We have been seeing more and more of these later range iMacs with LCD blemishes, so we thought it was about time we cleared the air (so to speak), as there is a lot of uncertainty on a consumer level as to how these panels are built.
In 2012 Apple completely overhauled their iMac ranges. They slimmed it down, removed the optical drive, and in 2014 they released their first Retina display model. (5K in 27″ and 4K in 21.5″)
These were the first model that didn’t have a separate glass panel over the top of the LCD panel, which was great from a repairers point of view, as our engineers no longer needed to clean the LCD and both sides of a glass panel to then rebuild a machine in a work zone that was not hermetically sealed!
Now, the troubling bit…
These are often referred to as a ‘bonded’ display. In reality, that is not the case. The LCD panel itself is bonded to the glass, but the main issue for dust ingress in displays is not between the glass and LCD surface, But rather, between the LCD and the backlight sheets. Tiny specs of dust show up as either dark patches, marks and occasionally are mistaken for dead pixels. As seen in the photo below, all that seals the edges besides what is seen is a single strip of tape. (not the definition of ‘bonded’ I’d use)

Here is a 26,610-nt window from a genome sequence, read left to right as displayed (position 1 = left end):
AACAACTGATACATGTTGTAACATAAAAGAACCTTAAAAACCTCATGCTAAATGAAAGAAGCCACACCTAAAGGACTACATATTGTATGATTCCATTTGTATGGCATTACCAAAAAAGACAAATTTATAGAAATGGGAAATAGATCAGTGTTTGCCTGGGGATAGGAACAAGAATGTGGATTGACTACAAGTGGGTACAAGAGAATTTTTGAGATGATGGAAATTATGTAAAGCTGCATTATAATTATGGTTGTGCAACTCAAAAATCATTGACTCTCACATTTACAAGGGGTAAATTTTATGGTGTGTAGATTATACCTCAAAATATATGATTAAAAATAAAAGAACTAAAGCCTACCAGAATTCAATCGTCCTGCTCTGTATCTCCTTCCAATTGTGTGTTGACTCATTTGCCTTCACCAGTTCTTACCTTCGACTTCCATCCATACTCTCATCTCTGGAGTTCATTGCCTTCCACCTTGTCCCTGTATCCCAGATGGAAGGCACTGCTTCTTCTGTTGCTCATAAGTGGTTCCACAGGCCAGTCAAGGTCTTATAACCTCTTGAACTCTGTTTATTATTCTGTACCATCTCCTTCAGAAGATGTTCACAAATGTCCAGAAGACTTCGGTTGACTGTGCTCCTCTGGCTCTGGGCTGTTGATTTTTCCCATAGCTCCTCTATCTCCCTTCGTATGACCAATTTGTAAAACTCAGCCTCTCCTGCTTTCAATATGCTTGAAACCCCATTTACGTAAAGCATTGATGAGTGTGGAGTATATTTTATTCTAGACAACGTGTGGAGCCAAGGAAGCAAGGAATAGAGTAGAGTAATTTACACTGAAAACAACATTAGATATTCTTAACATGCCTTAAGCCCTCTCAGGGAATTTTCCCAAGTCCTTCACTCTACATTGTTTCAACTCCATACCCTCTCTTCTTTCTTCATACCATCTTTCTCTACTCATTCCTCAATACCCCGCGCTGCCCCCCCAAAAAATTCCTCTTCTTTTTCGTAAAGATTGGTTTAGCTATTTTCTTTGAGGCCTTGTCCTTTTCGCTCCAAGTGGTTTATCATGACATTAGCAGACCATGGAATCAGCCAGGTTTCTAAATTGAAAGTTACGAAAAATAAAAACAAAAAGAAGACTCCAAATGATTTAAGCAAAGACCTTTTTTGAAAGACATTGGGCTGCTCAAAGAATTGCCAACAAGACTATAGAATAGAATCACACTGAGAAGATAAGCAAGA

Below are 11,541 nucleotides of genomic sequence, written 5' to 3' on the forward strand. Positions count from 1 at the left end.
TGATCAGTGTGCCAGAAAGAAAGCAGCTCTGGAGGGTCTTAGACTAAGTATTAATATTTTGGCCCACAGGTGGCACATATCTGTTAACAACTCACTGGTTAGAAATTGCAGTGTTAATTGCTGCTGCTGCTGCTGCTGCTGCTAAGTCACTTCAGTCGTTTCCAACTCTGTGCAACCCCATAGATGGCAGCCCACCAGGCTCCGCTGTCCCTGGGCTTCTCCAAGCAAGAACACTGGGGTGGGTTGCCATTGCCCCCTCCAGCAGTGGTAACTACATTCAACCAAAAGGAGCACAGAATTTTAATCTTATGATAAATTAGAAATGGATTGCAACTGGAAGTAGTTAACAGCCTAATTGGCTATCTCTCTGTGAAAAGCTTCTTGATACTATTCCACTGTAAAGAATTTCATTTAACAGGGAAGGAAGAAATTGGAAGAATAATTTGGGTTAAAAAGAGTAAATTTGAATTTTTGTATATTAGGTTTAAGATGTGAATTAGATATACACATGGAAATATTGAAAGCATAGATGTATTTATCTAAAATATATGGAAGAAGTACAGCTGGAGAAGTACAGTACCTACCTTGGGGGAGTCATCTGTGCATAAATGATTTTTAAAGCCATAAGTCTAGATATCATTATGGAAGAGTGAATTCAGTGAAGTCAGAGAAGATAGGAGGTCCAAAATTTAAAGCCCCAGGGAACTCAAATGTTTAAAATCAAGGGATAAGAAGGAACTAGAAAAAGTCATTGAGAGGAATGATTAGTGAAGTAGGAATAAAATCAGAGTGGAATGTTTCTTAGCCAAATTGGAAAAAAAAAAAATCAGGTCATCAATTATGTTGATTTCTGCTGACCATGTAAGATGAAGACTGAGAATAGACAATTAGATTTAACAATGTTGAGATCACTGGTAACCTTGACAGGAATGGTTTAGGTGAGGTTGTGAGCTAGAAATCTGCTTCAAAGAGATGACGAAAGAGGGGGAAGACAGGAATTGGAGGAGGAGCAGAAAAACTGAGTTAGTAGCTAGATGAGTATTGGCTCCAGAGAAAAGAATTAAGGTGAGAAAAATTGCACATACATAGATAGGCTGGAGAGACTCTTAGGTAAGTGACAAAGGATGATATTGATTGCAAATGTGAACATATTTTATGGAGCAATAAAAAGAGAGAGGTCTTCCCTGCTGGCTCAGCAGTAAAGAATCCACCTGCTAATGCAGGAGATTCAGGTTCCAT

Brown patches are a common occurrence on older panels (2007-2011 iMacs), as are minor patches and streaks to the lower corners. Apple even did an extended replacement programme for the LCD is the 2009 21.5″ iMac for brown patches in the upper left corner (right over the internal power supply).
But that brings us to the 21.5″ and 27″ later slim line iMacs (2012-2019). These have far less severe symptoms to the earlier ranges, but do sometimes suffer from darker ‘patches’ or ‘streaks’ in the lower 2 corners. The only explanation we can come up with is the tape in the corners of the LCD is weakened over time and a small amount of dust gets through from the air circulation generated by the internal fan. Its not a hardware fault, but is just dust under the surface that cannot be removed (without a clean room environment).
We often sell machines with these blemishes, but the extent of the ‘patching’ varies from one machine to the next. For that reason, we’ve provided a few photos showing a few different examples of the fault, but the severity will always differ.
As an additional reference, Apple look to have faced a class action lawsuit regarding this issue…